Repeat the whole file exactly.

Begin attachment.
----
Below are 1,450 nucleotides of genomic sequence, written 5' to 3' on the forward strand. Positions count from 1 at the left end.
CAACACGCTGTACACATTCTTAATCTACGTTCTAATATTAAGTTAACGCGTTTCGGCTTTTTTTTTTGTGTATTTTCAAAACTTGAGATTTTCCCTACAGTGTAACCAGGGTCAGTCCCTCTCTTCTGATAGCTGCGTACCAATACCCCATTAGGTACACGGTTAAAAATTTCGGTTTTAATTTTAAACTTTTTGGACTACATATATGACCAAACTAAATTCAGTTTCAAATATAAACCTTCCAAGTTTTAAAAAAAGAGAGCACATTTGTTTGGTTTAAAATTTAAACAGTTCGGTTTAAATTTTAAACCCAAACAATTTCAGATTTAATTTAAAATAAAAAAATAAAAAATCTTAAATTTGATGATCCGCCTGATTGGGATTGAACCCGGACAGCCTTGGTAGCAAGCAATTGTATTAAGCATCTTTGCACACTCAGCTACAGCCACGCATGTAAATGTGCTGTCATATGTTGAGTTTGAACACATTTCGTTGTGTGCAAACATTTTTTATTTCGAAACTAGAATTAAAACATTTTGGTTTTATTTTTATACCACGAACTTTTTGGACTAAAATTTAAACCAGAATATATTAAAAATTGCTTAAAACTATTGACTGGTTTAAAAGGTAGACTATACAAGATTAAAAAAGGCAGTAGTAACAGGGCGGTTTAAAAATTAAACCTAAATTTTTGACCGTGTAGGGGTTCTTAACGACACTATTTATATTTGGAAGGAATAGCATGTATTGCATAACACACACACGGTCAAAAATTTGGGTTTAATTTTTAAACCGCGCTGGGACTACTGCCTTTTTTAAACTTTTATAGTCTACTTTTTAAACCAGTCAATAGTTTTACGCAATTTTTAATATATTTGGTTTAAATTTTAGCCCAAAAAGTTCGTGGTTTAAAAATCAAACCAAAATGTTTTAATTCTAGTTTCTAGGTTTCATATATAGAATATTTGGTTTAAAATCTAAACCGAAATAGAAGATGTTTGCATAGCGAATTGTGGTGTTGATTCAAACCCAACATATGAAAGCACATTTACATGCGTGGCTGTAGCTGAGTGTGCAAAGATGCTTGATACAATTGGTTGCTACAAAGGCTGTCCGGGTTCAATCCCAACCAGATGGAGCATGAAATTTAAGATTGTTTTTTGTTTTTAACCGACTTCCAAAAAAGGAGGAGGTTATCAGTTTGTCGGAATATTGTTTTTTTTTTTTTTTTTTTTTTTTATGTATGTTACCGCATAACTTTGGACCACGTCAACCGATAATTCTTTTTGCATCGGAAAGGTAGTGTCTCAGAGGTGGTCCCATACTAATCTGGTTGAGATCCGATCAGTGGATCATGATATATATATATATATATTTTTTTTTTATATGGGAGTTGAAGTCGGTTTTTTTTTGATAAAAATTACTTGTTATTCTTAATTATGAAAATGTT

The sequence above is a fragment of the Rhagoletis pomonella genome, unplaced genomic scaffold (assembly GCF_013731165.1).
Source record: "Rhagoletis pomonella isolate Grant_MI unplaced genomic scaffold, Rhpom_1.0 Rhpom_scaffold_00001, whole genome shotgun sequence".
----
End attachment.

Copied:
Below are 1,450 nucleotides of genomic sequence, written 5' to 3' on the forward strand. Positions count from 1 at the left end.
CAACACGCTGTACACATTCTTAATCTACGTTCTAATATTAAGTTAACGCGTTTCGGCTTTTTTTTTTGTGTATTTTCAAAACTTGAGATTTTCCCTACAGTGTAACCAGGGTCAGTCCCTCTCTTCTGATAGCTGCGTACCAATACCCCATTAGGTACACGGTTAAAAATTTCGGTTTTAATTTTAAACTTTTTGGACTACATATATGACCAAACTAAATTCAGTTTCAAATATAAACCTTCCAAGTTTTAAAAAAAGAGAGCACATTTGTTTGGTTTAAAATTTAAACAGTTCGGTTTAAATTTTAAACCCAAACAATTTCAGATTTAATTTAAAATAAAAAAATAAAAAATCTTAAATTTGATGATCCGCCTGATTGGGATTGAACCCGGACAGCCTTGGTAGCAAGCAATTGTATTAAGCATCTTTGCACACTCAGCTACAGCCACGCATGTAAATGTGCTGTCATATGTTGAGTTTGAACACATTTCGTTGTGTGCAAACATTTTTTATTTCGAAACTAGAATTAAAACATTTTGGTTTTATTTTTATACCACGAACTTTTTGGACTAAAATTTAAACCAGAATATATTAAAAATTGCTTAAAACTATTGACTGGTTTAAAAGGTAGACTATACAAGATTAAAAAAGGCAGTAGTAACAGGGCGGTTTAAAAATTAAACCTAAATTTTTGACCGTGTAGGGGTTCTTAACGACACTATTTATATTTGGAAGGAATAGCATGTATTGCATAACACACACACGGTCAAAAATTTGGGTTTAATTTTTAAACCGCGCTGGGACTACTGCCTTTTTTAAACTTTTATAGTCTACTTTTTAAACCAGTCAATAGTTTTACGCAATTTTTAATATATTTGGTTTAAATTTTAGCCCAAAAAGTTCGTGGTTTAAAAATCAAACCAAAATGTTTTAATTCTAGTTTCTAGGTTTCATATATAGAATATTTGGTTTAAAATCTAAACCGAAATAGAAGATGTTTGCATAGCGAATTGTGGTGTTGATTCAAACCCAACATATGAAAGCACATTTACATGCGTGGCTGTAGCTGAGTGTGCAAAGATGCTTGATACAATTGGTTGCTACAAAGGCTGTCCGGGTTCAATCCCAACCAGATGGAGCATGAAATTTAAGATTGTTTTTTGTTTTTAACCGACTTCCAAAAAAGGAGGAGGTTATCAGTTTGTCGGAATATTGTTTTTTTTTTTTTTTTTTTTTTTTATGTATGTTACCGCATAACTTTGGACCACGTCAACCGATAATTCTTTTTGCATCGGAAAGGTAGTGTCTCAGAGGTGGTCCCATACTAATCTGGTTGAGATCCGATCAGTGGATCATGATATATATATATATATATTTTTTTTTTATATGGGAGTTGAAGTCGGTTTTTTTTTGATAAAAATTACTTGTTATTCTTAATTATGAAAATGTT

The sequence above is a fragment of the Rhagoletis pomonella genome, unplaced genomic scaffold (assembly GCF_013731165.1).
Source record: "Rhagoletis pomonella isolate Grant_MI unplaced genomic scaffold, Rhpom_1.0 Rhpom_scaffold_00001, whole genome shotgun sequence".